10. Talen says:

    Martyn, some great pics. It always amazes me at the sights a Thai road will bring to you. I always smile when I see a car loaded up with baloons and wonder if the driver even stopped to think about his own safety for a second.

    One of the best sights I saw in Mukdahan was a Thai guy driving his tractor down the wrong side of the road behind his buffalo…I guess he didn’t want his buffalo to get hit and assumed people would see him and slow down…don’t know what his plan was for the blind curve in the road and I wasn’t sticking around to watch.

  11. Lawrence says:

    Great post, Martyn, and you’ve put up some good pics too. I’m usually driving but even when not I’m not very successful through the windscreen.

    I’ve driven in lots of countries (including Ireland where they didn’t seem that rule-abiding to me) and I think it’s a matter of getting to know what other drivers are likely to do. That varies from country to country. I find a lot of motorway drivers in UK very scary indeed. And I regularly see big pile-ups on the M5.

  12. Hoo Don says:

    Snap I’ll look forward to your post on Thailand’s amazing and dangerous paths. There’s plenty of material about for that one.

  13. Hoo Don says:

    Talen the buffaloes in the countryside are a nightmare especially in a rented car. We always see plenty when we’re out and about, though it’s best to get back home early or you get caught up in their return route. I’m not sure how you stand if a cow or buffalo smacks your motor. I think after a certain time of the day the herdsman is responsible. After dark I believe.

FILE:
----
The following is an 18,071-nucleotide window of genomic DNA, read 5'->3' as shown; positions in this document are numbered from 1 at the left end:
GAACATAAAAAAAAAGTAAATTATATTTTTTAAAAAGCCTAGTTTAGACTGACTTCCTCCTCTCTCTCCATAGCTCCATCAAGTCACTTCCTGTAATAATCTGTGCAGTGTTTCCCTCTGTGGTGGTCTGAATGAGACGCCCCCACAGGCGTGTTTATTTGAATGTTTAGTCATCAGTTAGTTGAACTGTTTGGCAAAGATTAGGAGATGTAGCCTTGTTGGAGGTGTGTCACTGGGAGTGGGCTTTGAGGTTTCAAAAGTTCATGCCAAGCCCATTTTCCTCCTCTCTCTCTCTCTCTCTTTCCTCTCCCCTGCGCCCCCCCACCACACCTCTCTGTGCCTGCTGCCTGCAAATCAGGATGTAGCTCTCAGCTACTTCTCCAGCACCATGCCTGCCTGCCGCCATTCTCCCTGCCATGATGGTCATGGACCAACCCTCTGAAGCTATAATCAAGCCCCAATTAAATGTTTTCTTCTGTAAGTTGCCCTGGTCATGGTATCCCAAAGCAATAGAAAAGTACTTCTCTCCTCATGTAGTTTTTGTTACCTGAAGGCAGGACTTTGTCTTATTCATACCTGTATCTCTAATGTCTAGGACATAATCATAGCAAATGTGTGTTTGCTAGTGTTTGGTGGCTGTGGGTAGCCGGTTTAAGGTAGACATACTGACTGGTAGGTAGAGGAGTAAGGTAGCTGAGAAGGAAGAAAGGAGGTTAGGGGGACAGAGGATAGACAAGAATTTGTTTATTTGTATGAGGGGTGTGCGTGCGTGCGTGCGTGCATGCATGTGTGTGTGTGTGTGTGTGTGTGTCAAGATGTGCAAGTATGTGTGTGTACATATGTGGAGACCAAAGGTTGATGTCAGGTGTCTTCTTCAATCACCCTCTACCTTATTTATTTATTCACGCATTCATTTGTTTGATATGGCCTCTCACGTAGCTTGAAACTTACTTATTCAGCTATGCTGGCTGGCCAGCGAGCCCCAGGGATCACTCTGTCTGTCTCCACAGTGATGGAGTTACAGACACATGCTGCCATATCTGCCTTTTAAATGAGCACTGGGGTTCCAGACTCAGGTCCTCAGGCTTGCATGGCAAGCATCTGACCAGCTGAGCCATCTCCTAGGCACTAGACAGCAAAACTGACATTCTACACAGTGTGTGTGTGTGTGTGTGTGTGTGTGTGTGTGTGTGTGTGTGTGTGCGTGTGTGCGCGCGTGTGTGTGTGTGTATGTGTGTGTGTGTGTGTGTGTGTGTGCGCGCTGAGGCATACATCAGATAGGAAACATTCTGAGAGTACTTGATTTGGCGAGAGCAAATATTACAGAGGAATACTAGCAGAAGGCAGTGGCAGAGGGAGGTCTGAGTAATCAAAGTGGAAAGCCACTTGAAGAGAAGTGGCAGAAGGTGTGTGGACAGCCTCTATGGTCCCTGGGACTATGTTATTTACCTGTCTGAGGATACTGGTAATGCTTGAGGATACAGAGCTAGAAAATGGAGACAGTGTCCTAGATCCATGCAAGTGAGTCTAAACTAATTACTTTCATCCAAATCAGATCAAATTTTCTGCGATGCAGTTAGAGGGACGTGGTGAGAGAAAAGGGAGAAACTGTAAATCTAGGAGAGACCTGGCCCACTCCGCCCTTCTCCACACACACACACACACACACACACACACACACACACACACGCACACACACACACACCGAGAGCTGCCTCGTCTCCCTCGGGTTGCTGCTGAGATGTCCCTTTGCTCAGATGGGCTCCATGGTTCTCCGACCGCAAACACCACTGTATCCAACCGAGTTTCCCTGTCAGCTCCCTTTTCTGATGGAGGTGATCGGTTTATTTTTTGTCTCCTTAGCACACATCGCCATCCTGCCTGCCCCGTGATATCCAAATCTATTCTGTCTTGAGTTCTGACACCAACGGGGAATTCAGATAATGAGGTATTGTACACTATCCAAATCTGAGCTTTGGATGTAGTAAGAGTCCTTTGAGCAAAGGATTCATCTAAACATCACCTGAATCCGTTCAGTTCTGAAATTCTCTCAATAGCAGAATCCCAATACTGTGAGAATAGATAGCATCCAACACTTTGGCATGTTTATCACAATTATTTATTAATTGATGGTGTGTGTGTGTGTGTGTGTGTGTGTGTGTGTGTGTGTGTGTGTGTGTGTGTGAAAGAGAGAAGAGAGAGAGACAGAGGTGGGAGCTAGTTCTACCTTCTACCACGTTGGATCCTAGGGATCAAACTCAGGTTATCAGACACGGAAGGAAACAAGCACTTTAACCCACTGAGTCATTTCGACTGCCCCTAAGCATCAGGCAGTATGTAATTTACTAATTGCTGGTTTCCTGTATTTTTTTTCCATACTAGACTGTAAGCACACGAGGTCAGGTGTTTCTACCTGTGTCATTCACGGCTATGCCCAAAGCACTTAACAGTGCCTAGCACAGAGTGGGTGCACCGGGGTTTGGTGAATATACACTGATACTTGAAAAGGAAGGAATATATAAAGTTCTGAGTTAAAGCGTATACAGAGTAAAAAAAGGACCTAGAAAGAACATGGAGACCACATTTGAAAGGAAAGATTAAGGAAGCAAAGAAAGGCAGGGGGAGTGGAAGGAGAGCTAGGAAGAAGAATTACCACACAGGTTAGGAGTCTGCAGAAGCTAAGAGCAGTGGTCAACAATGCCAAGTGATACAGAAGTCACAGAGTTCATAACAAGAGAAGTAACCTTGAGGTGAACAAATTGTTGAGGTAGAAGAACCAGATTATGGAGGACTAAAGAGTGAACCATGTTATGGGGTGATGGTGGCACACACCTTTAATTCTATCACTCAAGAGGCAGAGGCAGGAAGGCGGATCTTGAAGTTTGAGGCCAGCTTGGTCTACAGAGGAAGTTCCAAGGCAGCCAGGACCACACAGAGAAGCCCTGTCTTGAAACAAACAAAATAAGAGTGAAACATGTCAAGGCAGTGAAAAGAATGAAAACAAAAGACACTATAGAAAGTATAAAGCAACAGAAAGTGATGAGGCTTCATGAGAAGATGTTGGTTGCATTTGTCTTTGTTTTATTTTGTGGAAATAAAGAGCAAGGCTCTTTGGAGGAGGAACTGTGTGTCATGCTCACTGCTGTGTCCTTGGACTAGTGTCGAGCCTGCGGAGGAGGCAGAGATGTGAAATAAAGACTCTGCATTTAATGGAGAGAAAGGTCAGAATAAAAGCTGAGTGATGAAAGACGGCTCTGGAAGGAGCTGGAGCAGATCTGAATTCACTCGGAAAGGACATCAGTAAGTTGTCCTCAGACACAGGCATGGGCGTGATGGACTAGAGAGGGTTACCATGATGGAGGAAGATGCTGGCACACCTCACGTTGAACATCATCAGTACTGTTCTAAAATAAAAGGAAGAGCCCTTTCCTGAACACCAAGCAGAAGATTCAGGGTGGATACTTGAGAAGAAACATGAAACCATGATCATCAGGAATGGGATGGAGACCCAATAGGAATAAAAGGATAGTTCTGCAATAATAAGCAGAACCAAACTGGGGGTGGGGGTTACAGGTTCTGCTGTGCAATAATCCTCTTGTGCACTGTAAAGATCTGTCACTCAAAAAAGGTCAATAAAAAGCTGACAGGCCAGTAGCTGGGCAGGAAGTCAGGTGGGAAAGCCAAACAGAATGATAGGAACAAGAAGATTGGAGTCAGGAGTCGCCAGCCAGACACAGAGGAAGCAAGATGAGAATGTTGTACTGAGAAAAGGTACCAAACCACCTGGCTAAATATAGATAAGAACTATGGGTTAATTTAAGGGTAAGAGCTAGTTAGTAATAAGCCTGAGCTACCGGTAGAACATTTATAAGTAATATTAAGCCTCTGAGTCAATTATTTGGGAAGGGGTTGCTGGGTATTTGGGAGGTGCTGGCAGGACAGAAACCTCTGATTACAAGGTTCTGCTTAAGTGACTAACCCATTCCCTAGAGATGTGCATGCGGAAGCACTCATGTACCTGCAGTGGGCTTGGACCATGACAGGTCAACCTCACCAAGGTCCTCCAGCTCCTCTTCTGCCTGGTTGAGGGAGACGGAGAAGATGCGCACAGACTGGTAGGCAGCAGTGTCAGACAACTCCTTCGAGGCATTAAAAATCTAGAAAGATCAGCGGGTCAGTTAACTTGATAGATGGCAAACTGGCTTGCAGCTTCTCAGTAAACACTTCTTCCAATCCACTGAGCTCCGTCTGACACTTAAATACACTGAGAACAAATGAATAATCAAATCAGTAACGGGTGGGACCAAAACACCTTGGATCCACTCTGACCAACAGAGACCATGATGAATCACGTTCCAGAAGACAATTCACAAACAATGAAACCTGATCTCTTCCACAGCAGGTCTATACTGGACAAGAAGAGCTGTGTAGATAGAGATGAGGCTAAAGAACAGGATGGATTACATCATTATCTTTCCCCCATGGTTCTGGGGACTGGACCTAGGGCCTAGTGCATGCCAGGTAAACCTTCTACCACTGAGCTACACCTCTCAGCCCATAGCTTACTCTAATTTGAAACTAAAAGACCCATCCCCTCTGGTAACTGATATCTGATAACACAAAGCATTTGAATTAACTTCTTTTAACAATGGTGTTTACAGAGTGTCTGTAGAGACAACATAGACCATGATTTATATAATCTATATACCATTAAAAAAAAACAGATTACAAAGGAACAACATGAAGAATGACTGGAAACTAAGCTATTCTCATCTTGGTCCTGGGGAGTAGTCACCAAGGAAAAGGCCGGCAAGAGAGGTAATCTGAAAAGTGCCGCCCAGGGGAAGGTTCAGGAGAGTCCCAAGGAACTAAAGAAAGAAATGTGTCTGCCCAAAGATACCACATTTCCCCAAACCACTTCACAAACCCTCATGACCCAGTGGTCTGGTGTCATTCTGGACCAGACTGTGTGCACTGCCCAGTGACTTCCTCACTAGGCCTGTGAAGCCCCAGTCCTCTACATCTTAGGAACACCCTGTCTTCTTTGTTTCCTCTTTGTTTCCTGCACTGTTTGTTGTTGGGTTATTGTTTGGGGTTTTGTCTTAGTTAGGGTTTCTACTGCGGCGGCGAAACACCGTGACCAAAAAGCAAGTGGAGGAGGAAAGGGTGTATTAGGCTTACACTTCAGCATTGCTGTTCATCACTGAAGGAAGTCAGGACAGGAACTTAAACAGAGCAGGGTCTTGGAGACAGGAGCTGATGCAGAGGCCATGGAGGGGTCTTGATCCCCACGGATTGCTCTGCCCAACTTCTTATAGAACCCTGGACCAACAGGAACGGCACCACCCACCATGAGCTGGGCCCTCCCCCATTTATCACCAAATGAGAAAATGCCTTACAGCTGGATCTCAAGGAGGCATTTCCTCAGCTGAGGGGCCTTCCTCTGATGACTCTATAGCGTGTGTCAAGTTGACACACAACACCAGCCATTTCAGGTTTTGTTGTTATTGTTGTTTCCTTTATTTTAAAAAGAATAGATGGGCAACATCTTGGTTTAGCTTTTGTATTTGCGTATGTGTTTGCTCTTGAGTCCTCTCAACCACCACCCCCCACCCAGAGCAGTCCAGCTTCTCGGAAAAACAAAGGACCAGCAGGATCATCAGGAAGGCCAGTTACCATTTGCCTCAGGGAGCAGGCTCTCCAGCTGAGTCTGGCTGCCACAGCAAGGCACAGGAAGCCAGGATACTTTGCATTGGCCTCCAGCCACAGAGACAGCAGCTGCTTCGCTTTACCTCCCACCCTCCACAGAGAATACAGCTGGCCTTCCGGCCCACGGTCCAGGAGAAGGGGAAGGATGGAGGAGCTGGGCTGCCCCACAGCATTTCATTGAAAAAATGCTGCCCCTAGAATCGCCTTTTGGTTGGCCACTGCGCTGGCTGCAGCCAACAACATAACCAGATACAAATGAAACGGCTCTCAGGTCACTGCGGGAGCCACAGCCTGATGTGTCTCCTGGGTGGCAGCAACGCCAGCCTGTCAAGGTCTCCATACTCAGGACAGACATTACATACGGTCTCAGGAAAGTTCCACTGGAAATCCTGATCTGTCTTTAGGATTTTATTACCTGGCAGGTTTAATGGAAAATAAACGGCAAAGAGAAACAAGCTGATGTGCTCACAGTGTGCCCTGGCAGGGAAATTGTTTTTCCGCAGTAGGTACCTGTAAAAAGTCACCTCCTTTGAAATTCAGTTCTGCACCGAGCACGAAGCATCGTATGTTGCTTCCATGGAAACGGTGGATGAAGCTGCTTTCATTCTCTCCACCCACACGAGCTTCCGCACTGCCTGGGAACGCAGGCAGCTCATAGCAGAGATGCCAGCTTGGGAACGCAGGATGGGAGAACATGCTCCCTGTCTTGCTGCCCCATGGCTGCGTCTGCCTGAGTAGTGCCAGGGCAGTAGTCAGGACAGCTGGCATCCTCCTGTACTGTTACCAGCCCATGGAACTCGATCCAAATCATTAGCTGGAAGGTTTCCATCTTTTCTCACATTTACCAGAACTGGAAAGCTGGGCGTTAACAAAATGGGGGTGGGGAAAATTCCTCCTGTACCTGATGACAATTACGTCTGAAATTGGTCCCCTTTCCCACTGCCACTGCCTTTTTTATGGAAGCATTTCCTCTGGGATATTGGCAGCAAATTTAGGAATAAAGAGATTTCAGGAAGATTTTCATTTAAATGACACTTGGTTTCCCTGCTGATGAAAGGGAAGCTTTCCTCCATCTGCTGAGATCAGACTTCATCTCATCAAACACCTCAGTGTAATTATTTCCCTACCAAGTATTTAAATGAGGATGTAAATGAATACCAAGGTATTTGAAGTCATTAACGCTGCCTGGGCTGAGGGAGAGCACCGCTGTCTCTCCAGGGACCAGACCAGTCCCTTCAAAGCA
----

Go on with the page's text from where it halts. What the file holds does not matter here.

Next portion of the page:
14. Hoo Don says:

    Lawrence I’m pleased you enjoyed the photos. I’ve never learned to drive and have no intention of doing so. I’m happy on foot, sat on a bus, paying for a taxi or sat in the passenger seat of a car. I don’t know why but cars never had a lure for me.

    The UK does have major pile ups but I think that’s due to traffic congestion and the westerners attitude of busy busy busy, rush rush rush. The Thais accident problem has possibly got a certain amount to do with alcohol.


  15. Catherine says:

    Good post Martyn. I no longer have a drivers license (yeah, ouch) so I’m going to have to work my way though the classes or whatever they require on the day. If it’s anything like Brunei, the laws change often.

  16. Hoo Don says:

    Catherine my apologies for taking so long to answer you but I have been busy at work and in my free time I’ve been organising my apartment revamp. At long last things are now moving along and the new kitchen has been fitted.

    If you do retake your test then best of luck if you have to battle the roads of Bangkok on judgement day. Your regular taxi rides appear a far better way of getting around the Big Mango.

  17. Catherine says:

    No apologies needed Martyn (but you have been missed!)

    The only reason I need a drivers license is to travers the roads of the UK. With an aging mother-in-law, I might be called upon to hold down the fort at some point. In no way could I afford getting around via taxi in Devon for an extended amount of time.

    Bangkok taxis 1
    Devon taxis 0

  18. Hoo Don says:

    Catherine let’s hope it is a few years before you need to hold the fort. If there will be any positive about it then Devon won’t be too bad a place to stay. Beats a big city.